During EA's Gamechangers event, the firm officially pulled the curtains back on Medal of Honor: Warfighter. Nathan Grayson was there to bear witness for VG247 as our next-bout with Teir 1 made it's debut.
At the very least, Medal of Honor: Warfighter has some lofty goals. During its GDC presentation, Danger Close proudly rolled out a slide bearing headlines from nearly every major conflict in recent history. The goal, producer Greg Goodrich said, is to meticulously sew tens of major conflicts together with the thread of a single terrorist threat. Moreover, Tier 1's going international this time around, with just about every nation short of Atlantis (fingers crossed for DLC) lending their itchy trigger fingers to the cause.
The goal? To represent national pride in first-person. “We're taking a page from FIFA's playbook,” said Goodrich. So naturally, globe-trotting and terrorist-perforating are in equal parts the order of the day. Squads from locations like Australia, Britain, and Poland will be warfighting in a decidedly non-advanced manner across everything from the Philippines to pirate-infested Somalia. And yet, the game hopes to zero in on the personal experience of war – as opposed to Battlefield's significantly larger lens – while also emphasizing a certain degree of realism.
So then, what makes these soldiers tick? You know, aside from beards that look like they should have ZZ Top as their beard? Well, that's the hard part.
Once the live demo got rolling, Medal of Honor: Warfighter didn't toss on a dab of camo and skulk around the bush. The ways it looked, moved, and constantly exploded unabashedly hearkened back to recent Call of Duties, making EA's cries of “No, we're kind of different!” admittedly difficult to buy into.
On the upside, everything looked fantastic. As our Intrepid Band of Manly Soldier Men rushed to rescue hostages in a Philippines capital building that looked like it'd collided with the iceberg that sank the Titanic, wood splintered, sparks danced all about, and waist-deep water – much like its inspiration, Bruce Lee – went with the flow of battle. Frostbite 2 really flexed its visual muscles in the building's narrow wood paneled corridors – even if most destruction was only cosmetic (see: a stair railing withstanding the full brunt of a grenade).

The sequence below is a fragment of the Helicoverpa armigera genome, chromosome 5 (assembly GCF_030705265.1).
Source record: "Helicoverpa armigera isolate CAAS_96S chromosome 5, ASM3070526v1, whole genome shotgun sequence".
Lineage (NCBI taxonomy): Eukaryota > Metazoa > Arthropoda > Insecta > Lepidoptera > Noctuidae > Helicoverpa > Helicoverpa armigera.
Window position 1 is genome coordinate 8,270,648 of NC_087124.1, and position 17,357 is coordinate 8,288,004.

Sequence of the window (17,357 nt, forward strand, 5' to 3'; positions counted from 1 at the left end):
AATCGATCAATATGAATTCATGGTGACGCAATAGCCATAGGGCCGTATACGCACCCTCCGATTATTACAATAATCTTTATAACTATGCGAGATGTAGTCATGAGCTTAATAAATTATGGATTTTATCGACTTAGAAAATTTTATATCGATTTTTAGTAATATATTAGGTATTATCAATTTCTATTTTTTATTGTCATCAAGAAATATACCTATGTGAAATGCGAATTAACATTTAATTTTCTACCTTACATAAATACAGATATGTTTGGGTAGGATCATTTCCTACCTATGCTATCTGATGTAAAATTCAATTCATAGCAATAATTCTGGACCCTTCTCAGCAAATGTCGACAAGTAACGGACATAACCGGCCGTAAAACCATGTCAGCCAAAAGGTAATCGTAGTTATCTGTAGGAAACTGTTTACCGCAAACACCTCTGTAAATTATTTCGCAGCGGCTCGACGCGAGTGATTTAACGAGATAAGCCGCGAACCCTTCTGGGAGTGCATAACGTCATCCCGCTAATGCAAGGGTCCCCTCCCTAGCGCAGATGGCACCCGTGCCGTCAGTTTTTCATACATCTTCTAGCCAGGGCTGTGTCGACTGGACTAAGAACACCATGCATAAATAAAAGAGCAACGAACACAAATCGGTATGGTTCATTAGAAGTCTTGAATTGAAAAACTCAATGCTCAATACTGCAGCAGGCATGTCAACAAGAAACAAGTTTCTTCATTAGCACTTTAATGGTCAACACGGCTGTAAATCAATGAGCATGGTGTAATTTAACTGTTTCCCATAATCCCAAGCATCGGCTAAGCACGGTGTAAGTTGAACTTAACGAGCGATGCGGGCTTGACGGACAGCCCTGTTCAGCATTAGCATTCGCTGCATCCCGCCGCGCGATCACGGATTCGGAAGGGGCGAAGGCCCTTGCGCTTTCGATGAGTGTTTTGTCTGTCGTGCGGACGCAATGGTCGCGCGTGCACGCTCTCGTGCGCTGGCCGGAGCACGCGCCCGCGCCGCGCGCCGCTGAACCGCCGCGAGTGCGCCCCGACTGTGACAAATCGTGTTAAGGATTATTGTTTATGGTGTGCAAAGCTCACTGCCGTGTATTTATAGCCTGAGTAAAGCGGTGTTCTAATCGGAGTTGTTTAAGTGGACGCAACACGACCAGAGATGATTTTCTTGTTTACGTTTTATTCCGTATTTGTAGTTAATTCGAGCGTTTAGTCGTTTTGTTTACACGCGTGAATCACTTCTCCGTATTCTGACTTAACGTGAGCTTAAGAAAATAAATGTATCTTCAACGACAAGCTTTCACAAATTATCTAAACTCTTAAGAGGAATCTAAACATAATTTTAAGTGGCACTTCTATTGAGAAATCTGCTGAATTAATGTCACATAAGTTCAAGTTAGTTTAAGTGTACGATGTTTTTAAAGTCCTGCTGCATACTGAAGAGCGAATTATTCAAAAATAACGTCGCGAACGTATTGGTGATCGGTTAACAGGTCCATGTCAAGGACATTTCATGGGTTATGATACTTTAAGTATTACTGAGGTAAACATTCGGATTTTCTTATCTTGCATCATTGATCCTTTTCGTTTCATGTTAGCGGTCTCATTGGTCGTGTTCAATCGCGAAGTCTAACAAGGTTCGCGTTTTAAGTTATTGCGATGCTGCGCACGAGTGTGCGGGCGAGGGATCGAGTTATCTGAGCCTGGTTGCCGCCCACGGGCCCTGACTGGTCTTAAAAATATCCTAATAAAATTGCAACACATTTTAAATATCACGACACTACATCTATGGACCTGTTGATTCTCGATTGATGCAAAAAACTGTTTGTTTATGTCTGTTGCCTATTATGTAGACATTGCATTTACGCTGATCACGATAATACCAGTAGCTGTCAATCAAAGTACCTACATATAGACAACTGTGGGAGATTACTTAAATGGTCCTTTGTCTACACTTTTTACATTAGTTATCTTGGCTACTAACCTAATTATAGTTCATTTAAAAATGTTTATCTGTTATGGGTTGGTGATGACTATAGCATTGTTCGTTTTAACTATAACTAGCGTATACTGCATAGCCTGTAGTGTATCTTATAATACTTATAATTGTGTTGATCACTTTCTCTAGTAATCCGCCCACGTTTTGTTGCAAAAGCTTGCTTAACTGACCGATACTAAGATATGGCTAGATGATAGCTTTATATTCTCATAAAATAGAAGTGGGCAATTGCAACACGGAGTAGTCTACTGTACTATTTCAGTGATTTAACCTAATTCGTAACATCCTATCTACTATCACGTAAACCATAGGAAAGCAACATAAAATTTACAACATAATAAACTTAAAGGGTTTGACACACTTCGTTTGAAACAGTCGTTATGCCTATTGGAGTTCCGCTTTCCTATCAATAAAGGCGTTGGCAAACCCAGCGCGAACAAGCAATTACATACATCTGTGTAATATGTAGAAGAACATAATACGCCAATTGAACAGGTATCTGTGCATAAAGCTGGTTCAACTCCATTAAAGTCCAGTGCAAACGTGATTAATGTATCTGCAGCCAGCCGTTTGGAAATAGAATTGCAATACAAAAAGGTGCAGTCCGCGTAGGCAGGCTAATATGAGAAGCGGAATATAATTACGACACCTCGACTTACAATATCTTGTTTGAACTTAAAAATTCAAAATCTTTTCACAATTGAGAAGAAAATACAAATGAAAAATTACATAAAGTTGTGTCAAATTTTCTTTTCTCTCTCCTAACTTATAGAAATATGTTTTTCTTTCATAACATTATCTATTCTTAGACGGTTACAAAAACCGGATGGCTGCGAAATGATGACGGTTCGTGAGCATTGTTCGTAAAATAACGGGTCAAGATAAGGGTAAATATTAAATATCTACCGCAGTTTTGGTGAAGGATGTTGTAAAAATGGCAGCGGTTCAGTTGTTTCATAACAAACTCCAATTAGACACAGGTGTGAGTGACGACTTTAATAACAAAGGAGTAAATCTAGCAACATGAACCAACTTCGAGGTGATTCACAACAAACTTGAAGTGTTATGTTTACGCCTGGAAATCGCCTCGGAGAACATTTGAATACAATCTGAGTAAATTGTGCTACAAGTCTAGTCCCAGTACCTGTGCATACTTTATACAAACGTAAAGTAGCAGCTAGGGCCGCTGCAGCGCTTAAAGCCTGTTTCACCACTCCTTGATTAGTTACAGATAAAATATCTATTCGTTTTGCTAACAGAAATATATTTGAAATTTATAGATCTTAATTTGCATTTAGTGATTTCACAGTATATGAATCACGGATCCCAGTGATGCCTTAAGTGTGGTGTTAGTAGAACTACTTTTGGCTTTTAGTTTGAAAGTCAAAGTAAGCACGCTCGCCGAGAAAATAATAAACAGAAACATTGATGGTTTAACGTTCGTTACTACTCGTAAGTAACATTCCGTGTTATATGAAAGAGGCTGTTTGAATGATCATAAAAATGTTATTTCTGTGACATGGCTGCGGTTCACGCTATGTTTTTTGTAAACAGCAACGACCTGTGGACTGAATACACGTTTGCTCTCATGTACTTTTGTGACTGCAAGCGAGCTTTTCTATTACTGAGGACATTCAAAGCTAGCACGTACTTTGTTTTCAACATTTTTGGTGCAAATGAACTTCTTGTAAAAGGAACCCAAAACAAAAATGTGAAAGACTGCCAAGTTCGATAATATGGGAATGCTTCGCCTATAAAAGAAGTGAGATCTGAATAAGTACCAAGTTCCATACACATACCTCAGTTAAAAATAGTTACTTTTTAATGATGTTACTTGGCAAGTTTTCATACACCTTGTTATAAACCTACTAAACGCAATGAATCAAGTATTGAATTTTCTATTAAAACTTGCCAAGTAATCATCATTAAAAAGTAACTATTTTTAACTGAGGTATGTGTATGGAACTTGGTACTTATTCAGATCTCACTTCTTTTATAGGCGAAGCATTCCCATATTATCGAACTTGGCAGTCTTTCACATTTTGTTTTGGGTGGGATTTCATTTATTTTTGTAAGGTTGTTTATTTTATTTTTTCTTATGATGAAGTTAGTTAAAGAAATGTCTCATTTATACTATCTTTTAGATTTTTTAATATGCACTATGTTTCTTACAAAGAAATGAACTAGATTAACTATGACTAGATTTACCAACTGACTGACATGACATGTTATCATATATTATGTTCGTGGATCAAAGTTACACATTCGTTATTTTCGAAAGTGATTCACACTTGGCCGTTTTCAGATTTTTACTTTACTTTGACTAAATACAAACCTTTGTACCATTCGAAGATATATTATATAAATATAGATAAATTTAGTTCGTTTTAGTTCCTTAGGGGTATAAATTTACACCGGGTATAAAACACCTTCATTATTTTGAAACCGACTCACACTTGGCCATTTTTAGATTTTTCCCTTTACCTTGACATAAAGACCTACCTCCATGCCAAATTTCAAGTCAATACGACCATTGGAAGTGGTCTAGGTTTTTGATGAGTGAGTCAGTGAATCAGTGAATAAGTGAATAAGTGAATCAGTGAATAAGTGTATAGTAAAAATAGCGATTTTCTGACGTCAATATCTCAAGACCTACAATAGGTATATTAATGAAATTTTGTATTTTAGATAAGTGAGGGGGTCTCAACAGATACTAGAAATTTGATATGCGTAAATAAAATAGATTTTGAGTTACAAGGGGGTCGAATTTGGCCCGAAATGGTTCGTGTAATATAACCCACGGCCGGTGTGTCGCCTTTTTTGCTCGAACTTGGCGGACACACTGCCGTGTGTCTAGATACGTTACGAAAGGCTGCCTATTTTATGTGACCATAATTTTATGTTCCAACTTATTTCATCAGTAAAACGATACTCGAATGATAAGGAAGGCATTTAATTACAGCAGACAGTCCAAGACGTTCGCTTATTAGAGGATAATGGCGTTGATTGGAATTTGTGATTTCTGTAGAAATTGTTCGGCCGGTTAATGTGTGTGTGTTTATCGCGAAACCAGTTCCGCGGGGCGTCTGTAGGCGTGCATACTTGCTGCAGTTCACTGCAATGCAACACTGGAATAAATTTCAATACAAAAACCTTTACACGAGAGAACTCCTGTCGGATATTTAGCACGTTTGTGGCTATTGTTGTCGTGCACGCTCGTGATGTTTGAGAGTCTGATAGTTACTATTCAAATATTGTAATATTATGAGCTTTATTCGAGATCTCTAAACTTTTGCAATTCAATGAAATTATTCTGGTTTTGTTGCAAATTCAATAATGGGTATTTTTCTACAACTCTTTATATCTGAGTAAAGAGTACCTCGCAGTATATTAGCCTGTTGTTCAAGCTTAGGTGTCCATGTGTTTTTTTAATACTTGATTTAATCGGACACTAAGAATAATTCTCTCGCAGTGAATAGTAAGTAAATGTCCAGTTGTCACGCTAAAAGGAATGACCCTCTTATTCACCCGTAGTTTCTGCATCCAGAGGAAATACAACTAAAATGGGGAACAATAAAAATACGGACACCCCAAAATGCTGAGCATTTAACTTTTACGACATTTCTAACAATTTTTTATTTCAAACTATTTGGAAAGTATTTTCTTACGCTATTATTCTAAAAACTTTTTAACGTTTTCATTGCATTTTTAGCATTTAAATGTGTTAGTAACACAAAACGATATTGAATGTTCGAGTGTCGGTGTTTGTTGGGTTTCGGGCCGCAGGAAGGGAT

Structurally, however, the demo struck me as a rather tame Call of Duty level punctuated by a setpiece-heavy on-rails boat escape sequence. There was even a random slow-mo breach-and-clear, because of course there was – after which a third-person cut-scene triggered, depicting the actual rescue part of the hostage rescue. Saves us an escort mission, I suppose.
The aforementioned boat sequence, once again, looked absolutely gorgeous – with a dilapidated town nearly swallowed whole by a flood, probably because Poseidon was pissed that Atlantis didn't make the cut as a nationality in the game. But, again, it seemed to be completely on-rails, so if that's not your thing, Warfighter probably won't change your mind. However, what it lacked in freedom, it made up for with blindingly fast over-the-top action. Turrets fired, bridges collapsed, and the “Ooooo, pretty” cortex of my brain went “Ooooo, pretty.”
Really, though, in that respect, Warfighter seemed – from what I saw – at odds with itself. Its creators went on and on about character, respect, and authenticity, but – even during cut-scenes – that was all drowned out by a hail of gunsplosions seemingly imported straight from Call of Duty. Granted, it was only a short demo, so time will tell how those aspects manifest elsewhere in the game. I, however, can only report on what I saw, and – despite all the eye-popping explosions – Warfighter didn't exactly blow me away.
Medal of Honor: Warfighter releases October 23 on PC, PS3, and Xbox 360.